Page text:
Seattle Genetics' (SGEN) and ImmunoGen's (IMGN) conjugated monoclonal antibody therapeutics for cancer are increasingly validating their superior safety and efficacy over other cancer products that are used without the antibody drug conjugates (ADC). The most recent news is Bayer's decision to use Seattle Genetics' ADC technology, seeking more safety and efficacy for their cancer drugs. For that reason, Bayer agreed to pay Seattle Genetics $20 million up-front in fees plus about $500 million in development and commercialization milestones and royalties on any products that emerge from the collaboration.
Andreas Busch, head of Bayer's global drug discovery, said in that the ADC technology is a focal point for Bayer. Indeed, using conjugated monoclonal antibody in developing some of the firm's pipeline products will increase the products' safety and improve their efficacy several folds. "We are looking forward to strengthening our portfolio," Busch said.
Many readers know that Seattle Genetics' drug Adcetris (brentuximab vedotin) has been granted accelerated approval by the FDA for Hodgkin lymphoma after failure of autologous stem cell transplant (ASCT) or after failure of at least two prior multi-agent chemotherapy regimens in patients who are not ASCT candidates. It has also been approved for systemic anaplastic large cell lymphoma (ALCL) after failure of at least one prior multi-agent chemotherapy regimen.
Seattle Genetics has more than 10 collaborator on its ADC programs in clinical development that utilize its ADC technology. The licensing agreements have generated more than $200 million to date, yet more important is that the $200 million are nothing compared to the revenues Seattle Genetics is expected to generate when the partners' ADC drugs will hit the market. The revenues are expected to be in the billions of dollars. Roche, through Genentech, has around nine ADC products in development for various cancers. Two of them have different targets and are ending Phase II clinical trials, on their way to beginning Phase III trials.
Under Seattle Genetics' ADC license agreements with AbbVie (formerly Abbott), Agensys, Bayer, Celldex, Daiichi-Sankyo, Genentech, GlaxoSmithKline, Millennium, Pfizer, and Progenics, Seattle Genetics is entitled to receive upfront payments, milestones, and royalties on net sales of any resulting ADC products. These agreements promise Seattle Genetics more than $3 billion in future milestone payments. Important to note is that the licensees are responsible for the manufacturing and commercialization of the products.
ADC Co-development Partners
Seattle Genetics' ADC co-development partners, which include Agensys and Genmab, provide opportunities to supplement Seattle Genetics' pipeline through opt-in rights to 50:50 co-development and profit-sharing of the product candidates. Under the Agensys deal, Seattle Genetics is co-developing ASG-5ME for prostate, gastric, and pancreatic cancers and ASG-22ME for solid tumors and has an opt-in right to one additional ADC program upon IND submission.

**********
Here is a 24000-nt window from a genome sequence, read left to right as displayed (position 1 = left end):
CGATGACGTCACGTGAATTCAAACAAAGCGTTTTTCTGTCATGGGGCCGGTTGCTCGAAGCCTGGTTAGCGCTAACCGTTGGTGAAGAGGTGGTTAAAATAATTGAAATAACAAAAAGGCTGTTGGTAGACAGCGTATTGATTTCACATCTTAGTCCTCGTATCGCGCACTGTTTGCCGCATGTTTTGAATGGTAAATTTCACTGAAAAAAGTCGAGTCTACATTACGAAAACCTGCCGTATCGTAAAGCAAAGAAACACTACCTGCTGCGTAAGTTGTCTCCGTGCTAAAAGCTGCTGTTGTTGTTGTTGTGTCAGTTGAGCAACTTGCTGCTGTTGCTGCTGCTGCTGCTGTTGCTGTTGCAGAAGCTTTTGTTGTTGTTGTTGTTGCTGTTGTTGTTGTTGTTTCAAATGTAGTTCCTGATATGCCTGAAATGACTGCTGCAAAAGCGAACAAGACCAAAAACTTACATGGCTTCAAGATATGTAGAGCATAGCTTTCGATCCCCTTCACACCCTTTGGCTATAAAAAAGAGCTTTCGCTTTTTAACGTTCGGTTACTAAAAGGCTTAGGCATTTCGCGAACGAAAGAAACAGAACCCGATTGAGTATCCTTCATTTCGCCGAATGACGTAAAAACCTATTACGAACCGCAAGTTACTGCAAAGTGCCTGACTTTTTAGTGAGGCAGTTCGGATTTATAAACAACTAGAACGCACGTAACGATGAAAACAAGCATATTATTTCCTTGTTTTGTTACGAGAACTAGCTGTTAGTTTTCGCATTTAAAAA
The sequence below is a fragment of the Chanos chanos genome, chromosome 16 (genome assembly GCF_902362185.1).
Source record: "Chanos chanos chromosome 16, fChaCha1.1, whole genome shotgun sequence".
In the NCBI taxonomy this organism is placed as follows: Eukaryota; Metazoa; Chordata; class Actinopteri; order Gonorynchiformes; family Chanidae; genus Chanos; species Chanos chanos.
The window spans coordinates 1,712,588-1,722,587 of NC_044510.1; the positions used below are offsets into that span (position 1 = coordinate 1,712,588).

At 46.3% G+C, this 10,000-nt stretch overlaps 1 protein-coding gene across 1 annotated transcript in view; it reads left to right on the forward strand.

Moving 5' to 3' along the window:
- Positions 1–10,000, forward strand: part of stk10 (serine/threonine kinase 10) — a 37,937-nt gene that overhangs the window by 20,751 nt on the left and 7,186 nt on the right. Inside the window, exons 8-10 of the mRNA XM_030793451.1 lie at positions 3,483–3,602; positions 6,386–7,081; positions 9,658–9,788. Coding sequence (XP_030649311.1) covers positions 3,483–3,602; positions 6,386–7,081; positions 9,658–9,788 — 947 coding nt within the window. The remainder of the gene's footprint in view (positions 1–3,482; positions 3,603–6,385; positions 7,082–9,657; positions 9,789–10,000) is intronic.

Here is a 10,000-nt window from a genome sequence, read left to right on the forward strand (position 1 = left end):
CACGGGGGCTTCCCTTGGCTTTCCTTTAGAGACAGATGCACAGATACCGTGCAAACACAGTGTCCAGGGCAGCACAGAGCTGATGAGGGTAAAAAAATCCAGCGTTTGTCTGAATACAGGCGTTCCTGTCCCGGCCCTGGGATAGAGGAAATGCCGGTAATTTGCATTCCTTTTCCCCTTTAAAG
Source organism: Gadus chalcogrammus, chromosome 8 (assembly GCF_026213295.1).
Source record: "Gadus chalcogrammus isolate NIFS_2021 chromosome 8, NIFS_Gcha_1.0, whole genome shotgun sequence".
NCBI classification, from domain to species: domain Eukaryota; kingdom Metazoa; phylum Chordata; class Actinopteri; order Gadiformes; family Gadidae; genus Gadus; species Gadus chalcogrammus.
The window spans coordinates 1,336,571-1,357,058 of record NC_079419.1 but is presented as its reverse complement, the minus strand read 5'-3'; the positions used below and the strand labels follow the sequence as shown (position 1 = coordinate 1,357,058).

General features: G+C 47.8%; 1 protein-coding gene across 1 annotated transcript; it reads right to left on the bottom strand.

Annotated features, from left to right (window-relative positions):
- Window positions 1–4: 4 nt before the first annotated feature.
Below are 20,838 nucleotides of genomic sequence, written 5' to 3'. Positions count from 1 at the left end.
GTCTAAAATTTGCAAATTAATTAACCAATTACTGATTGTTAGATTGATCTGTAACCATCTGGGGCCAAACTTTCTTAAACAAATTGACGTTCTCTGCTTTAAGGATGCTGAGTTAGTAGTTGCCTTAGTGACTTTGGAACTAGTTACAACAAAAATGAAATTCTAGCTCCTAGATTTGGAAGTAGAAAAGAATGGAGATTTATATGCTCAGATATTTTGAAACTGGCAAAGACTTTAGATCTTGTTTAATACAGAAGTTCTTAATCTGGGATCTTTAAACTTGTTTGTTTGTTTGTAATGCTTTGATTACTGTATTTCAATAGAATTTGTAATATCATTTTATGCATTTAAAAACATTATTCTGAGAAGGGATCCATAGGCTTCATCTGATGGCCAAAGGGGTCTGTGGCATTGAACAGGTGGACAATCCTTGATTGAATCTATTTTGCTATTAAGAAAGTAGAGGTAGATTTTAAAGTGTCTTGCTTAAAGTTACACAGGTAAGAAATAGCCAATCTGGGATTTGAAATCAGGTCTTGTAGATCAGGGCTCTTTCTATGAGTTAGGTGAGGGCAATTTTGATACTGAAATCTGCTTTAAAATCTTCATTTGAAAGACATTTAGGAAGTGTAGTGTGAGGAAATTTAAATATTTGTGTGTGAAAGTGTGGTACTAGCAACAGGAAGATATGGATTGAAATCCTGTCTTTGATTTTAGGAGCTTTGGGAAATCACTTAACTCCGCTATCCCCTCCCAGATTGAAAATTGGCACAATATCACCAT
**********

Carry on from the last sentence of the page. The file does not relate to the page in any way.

A strategic collaboration is also formed with Oxford BioTherapeutics to jointly discover novel ADCs for cancer. Under the collaboration, Oxford BioTherapeutics will generate panels of monoclonal antibodies against novel tumor-specific antigens identified using its proprietary Oxford Genome Anatomy Project database. The antibodies generated by Oxford will then be screened for activity using SGEN'S ADC technology. The resulting antibody drug conjugate therapeutics may be selected by each company for further development and commercialization.
Another conjugated monoclonal antibody developed by Roche has also hit the market -- this time the technology licensed to Roche belongs to ImmunoGen (IMGN). Roche used its agreement to develop a treatment of HER2-positive breast cancer using its drug Trastuzumab (Herceptin) as the core antibody of the conjugated drug Trastuzumab emtansine T-DM1. The new drug sold under the trade name Kadcyla consists of Roche's monoclonal antibody drug trastuzumab (Herceptin) linked to the cytotoxic agent mertansine. Herceptin stops the growth of cancer cells by binding to the HER2/neu receptor, whereas the cytotoxic agent mertansine is released inside the cancer cells and destroys them by binding to tubulin. Because HER2 is over-expressed in cancer cells, the conjugate (thanks to the linker) delivers the toxin specifically inside the tumor cells, sparing normal healthy cells -- hence the better safety profile.
The approval of Kadcyla was based on the EMILIA Phase III study that compared Kadcyla to capecitabine (Xeloda) plus lapatinib (Tykerb) in 991 people with unresectable, locally advanced, or metastatic HER2-positive breast cancer. It is important noting that the patients in the trial had previously been treated with Herceptin and a taxane chemotherapeutic. The results of the EMILIA trials demonstrated that patients taking Kadcyla had improved progression-free survival and improved overall survival and safety over the other drugs. The cost of treatment is a little less than $10,000 a month, or around $95,000 for a typical course of treatment.
Based on the above information, we believe the revenues of the ImmunoGen/Roche drug Kadcyla could easily reach over $6 billion/year. We arrived at this number by considering that Herceptin's average revenues were over $5 billion/year.
Seattle Genetics' and ImmunoGen's successful development of conjugated monoclonal antibody therapeutics is a huge step forward in the treatment of advanced and metastatic cancers. The types of cancers treated depend on the antibodies' targets. The technology can create drugs that treat a variety of cancers. It is sufficient to have a look at the two firms' and their collaborators' pipelines to confirm this reality.
We believe both companies are way undervalued, and we are long both biotech firms mentioned in this article.
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